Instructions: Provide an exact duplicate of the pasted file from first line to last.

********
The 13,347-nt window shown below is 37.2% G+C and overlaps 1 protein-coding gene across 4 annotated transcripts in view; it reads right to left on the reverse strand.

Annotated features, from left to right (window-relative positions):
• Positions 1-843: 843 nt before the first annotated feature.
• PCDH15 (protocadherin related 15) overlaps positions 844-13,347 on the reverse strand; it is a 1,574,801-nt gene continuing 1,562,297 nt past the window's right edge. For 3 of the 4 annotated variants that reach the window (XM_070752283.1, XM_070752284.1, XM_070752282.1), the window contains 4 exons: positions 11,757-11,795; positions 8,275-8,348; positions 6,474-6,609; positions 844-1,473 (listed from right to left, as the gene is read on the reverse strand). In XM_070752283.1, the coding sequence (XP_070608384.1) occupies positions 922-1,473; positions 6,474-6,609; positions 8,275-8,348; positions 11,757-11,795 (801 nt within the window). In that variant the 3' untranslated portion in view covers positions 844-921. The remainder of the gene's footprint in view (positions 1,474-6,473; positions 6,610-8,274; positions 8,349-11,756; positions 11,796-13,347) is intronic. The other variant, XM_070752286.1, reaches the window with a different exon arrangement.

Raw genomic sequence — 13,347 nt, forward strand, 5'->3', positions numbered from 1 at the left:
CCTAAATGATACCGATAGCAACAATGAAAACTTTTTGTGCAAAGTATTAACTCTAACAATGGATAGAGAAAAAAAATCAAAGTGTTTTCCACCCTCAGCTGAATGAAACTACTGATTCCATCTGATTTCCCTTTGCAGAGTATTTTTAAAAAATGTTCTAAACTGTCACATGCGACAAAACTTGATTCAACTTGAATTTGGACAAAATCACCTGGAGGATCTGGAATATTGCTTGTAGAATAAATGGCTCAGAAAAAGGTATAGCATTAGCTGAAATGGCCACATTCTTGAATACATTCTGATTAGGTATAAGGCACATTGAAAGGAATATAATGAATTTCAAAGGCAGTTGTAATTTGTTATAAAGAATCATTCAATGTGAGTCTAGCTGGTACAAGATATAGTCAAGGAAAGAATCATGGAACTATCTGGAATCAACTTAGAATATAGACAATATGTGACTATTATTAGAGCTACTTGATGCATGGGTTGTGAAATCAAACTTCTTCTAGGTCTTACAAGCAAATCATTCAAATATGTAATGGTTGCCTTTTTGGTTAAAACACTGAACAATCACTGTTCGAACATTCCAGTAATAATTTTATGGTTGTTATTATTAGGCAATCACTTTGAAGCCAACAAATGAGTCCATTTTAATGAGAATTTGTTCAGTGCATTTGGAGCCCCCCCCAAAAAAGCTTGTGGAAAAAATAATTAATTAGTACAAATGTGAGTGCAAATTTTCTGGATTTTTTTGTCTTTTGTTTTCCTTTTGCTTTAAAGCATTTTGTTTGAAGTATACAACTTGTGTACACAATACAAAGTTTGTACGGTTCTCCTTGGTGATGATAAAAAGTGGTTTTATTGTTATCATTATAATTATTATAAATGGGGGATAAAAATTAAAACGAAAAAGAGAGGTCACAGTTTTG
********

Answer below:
The 13,347-nt window shown below is 37.2% G+C and overlaps 1 protein-coding gene across 4 annotated transcripts in view; it reads right to left on the reverse strand.

Annotated features, from left to right (window-relative positions):
• Positions 1-843: 843 nt before the first annotated feature.
• PCDH15 (protocadherin related 15) overlaps positions 844-13,347 on the reverse strand; it is a 1,574,801-nt gene continuing 1,562,297 nt past the window's right edge. For 3 of the 4 annotated variants that reach the window (XM_070752283.1, XM_070752284.1, XM_070752282.1), the window contains 4 exons: positions 11,757-11,795; positions 8,275-8,348; positions 6,474-6,609; positions 844-1,473 (listed from right to left, as the gene is read on the reverse strand). In XM_070752283.1, the coding sequence (XP_070608384.1) occupies positions 922-1,473; positions 6,474-6,609; positions 8,275-8,348; positions 11,757-11,795 (801 nt within the window). In that variant the 3' untranslated portion in view covers positions 844-921. The remainder of the gene's footprint in view (positions 1,474-6,473; positions 6,610-8,274; positions 8,349-11,756; positions 11,796-13,347) is intronic. The other variant, XM_070752286.1, reaches the window with a different exon arrangement.

Raw genomic sequence — 13,347 nt, forward strand, 5'->3', positions numbered from 1 at the left:
CCTAAATGATACCGATAGCAACAATGAAAACTTTTTGTGCAAAGTATTAACTCTAACAATGGATAGAGAAAAAAAATCAAAGTGTTTTCCACCCTCAGCTGAATGAAACTACTGATTCCATCTGATTTCCCTTTGCAGAGTATTTTTAAAAAATGTTCTAAACTGTCACATGCGACAAAACTTGATTCAACTTGAATTTGGACAAAATCACCTGGAGGATCTGGAATATTGCTTGTAGAATAAATGGCTCAGAAAAAGGTATAGCATTAGCTGAAATGGCCACATTCTTGAATACATTCTGATTAGGTATAAGGCACATTGAAAGGAATATAATGAATTTCAAAGGCAGTTGTAATTTGTTATAAAGAATCATTCAATGTGAGTCTAGCTGGTACAAGATATAGTCAAGGAAAGAATCATGGAACTATCTGGAATCAACTTAGAATATAGACAATATGTGACTATTATTAGAGCTACTTGATGCATGGGTTGTGAAATCAAACTTCTTCTAGGTCTTACAAGCAAATCATTCAAATATGTAATGGTTGCCTTTTTGGTTAAAACACTGAACAATCACTGTTCGAACATTCCAGTAATAATTTTATGGTTGTTATTATTAGGCAATCACTTTGAAGCCAACAAATGAGTCCATTTTAATGAGAATTTGTTCAGTGCATTTGGAGCCCCCCCCAAAAAAGCTTGTGGAAAAAATAATTAATTAGTACAAATGTGAGTGCAAATTTTCTGGATTTTTTTGTCTTTTGTTTTCCTTTTGCTTTAAAGCATTTTGTTTGAAGTATACAACTTGTGTACACAATACAAAGTTTGTACGGTTCTCCTTGGTGATGATAAAAAGTGGTTTTATTGTTATCATTATAATTATTATAAATGGGGGATAAAAATTAAAACGAAAAAGAGAGGTCACAGTTTTG